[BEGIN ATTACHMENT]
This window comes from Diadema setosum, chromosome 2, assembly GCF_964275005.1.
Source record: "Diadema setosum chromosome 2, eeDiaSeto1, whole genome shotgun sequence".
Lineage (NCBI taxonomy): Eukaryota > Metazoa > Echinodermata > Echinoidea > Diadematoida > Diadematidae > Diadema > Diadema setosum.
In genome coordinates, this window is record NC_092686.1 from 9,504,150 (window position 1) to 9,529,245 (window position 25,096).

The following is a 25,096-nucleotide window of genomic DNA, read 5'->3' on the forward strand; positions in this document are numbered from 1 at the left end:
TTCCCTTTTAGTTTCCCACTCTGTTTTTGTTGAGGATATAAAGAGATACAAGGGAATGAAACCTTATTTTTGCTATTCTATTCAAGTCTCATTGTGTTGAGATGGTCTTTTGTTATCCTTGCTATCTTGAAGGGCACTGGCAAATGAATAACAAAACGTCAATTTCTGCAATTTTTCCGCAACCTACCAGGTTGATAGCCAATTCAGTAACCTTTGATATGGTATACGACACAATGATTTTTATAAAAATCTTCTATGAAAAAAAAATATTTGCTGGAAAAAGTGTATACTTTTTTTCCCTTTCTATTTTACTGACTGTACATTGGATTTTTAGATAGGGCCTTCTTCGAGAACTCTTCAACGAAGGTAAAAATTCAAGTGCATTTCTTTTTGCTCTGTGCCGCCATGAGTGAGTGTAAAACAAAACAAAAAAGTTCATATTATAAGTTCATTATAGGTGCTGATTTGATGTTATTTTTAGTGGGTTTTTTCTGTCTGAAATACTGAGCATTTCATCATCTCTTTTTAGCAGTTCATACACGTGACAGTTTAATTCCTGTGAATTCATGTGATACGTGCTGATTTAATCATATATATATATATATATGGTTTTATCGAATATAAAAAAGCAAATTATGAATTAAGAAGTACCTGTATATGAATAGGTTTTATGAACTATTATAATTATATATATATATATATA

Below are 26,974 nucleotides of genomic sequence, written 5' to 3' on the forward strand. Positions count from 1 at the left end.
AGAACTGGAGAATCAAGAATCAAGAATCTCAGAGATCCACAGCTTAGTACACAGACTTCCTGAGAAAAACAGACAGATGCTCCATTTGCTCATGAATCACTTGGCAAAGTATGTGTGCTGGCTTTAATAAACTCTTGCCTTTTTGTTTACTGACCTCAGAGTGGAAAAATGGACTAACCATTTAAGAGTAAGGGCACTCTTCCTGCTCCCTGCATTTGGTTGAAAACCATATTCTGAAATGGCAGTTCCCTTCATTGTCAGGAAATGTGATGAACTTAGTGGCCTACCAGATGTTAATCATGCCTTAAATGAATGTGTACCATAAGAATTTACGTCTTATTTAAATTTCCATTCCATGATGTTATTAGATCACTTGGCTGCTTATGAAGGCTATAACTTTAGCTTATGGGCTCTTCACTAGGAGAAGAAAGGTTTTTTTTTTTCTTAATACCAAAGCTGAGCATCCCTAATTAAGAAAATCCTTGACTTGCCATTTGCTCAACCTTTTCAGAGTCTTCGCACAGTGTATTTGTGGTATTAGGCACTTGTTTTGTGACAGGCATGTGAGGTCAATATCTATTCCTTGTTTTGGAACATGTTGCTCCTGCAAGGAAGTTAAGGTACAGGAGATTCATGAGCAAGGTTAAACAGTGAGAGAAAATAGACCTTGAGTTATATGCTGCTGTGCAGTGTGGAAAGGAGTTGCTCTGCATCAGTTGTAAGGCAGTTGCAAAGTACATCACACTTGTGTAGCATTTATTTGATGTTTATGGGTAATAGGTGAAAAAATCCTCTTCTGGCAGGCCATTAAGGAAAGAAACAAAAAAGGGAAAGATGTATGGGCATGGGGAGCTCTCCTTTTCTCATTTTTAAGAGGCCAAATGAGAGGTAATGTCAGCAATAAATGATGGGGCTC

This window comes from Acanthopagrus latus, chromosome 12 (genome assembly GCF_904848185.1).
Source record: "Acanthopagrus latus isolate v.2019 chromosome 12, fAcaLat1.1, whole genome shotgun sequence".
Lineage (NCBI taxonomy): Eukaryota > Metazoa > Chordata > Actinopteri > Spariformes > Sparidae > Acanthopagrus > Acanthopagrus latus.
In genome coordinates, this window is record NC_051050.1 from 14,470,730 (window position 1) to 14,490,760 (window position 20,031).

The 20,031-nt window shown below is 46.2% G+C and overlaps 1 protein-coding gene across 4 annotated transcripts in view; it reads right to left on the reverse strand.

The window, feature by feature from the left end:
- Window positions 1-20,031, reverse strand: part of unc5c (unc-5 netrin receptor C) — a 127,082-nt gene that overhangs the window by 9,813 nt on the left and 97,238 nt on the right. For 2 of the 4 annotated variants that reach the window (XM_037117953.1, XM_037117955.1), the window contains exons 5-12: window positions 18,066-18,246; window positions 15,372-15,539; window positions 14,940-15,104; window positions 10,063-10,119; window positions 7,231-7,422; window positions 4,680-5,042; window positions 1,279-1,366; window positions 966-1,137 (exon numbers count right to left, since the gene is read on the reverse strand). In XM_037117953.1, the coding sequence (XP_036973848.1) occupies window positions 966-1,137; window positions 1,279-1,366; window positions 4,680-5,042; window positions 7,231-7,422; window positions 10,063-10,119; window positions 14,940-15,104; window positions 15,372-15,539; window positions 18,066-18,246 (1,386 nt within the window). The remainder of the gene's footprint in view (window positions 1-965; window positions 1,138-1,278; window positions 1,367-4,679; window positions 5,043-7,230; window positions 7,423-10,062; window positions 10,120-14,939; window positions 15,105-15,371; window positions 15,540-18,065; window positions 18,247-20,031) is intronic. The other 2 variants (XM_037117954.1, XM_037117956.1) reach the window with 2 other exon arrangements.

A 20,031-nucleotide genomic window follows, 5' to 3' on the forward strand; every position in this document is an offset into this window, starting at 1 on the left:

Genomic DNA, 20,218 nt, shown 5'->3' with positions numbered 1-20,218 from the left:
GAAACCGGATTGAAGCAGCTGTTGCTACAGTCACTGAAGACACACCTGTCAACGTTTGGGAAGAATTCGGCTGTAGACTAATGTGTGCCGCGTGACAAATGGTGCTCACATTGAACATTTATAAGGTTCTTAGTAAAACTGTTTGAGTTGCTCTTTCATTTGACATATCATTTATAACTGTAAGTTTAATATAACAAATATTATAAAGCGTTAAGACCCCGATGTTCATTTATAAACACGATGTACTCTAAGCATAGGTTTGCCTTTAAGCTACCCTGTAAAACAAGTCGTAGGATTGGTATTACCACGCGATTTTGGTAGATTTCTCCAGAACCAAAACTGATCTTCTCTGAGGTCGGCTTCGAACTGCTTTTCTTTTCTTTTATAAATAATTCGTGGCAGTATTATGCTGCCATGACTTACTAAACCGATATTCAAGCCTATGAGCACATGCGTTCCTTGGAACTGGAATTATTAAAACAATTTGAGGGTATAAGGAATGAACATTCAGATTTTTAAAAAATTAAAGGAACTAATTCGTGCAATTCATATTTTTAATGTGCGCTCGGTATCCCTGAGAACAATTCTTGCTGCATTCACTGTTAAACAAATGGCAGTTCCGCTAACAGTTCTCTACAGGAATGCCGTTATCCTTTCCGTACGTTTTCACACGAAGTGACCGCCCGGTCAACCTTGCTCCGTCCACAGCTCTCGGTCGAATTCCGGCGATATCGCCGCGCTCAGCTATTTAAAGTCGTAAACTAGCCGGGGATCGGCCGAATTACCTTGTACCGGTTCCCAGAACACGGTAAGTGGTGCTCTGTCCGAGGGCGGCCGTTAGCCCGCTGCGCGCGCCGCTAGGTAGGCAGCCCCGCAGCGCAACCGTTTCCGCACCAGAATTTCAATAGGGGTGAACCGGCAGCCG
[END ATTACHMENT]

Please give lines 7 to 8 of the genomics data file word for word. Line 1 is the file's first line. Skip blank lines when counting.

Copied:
Below are 26,974 nucleotides of genomic sequence, written 5' to 3' on the forward strand. Positions count from 1 at the left end.
AGAACTGGAGAATCAAGAATCAAGAATCTCAGAGATCCACAGCTTAGTACACAGACTTCCTGAGAAAAACAGACAGATGCTCCATTTGCTCATGAATCACTTGGCAAAGTATGTGTGCTGGCTTTAATAAACTCTTGCCTTTTTGTTTACTGACCTCAGAGTGGAAAAATGGACTAACCATTTAAGAGTAAGGGCACTCTTCCTGCTCCCTGCATTTGGTTGAAAACCATATTCTGAAATGGCAGTTCCCTTCATTGTCAGGAAATGTGATGAACTTAGTGGCCTACCAGATGTTAATCATGCCTTAAATGAATGTGTACCATAAGAATTTACGTCTTATTTAAATTTCCATTCCATGATGTTATTAGATCACTTGGCTGCTTATGAAGGCTATAACTTTAGCTTATGGGCTCTTCACTAGGAGAAGAAAGGTTTTTTTTTTTCTTAATACCAAAGCTGAGCATCCCTAATTAAGAAAATCCTTGACTTGCCATTTGCTCAACCTTTTCAGAGTCTTCGCACAGTGTATTTGTGGTATTAGGCACTTGTTTTGTGACAGGCATGTGAGGTCAATATCTATTCCTTGTTTTGGAACATGTTGCTCCTGCAAGGAAGTTAAGGTACAGGAGATTCATGAGCAAGGTTAAACAGTGAGAGAAAATAGACCTTGAGTTATATGCTGCTGTGCAGTGTGGAAAGGAGTTGCTCTGCATCAGTTGTAAGGCAGTTGCAAAGTACATCACACTTGTGTAGCATTTATTTGATGTTTATGGGTAATAGGTGAAAAAATCCTCTTCTGGCAGGCCATTAAGGAAAGAAACAAAAAAGGGAAAGATGTATGGGCATGGGGAGCTCTCCTTTTCTCATTTTTAAGAGGCCAAATGAGAGGTAATGTCAGCAATAAATGATGGGGCTC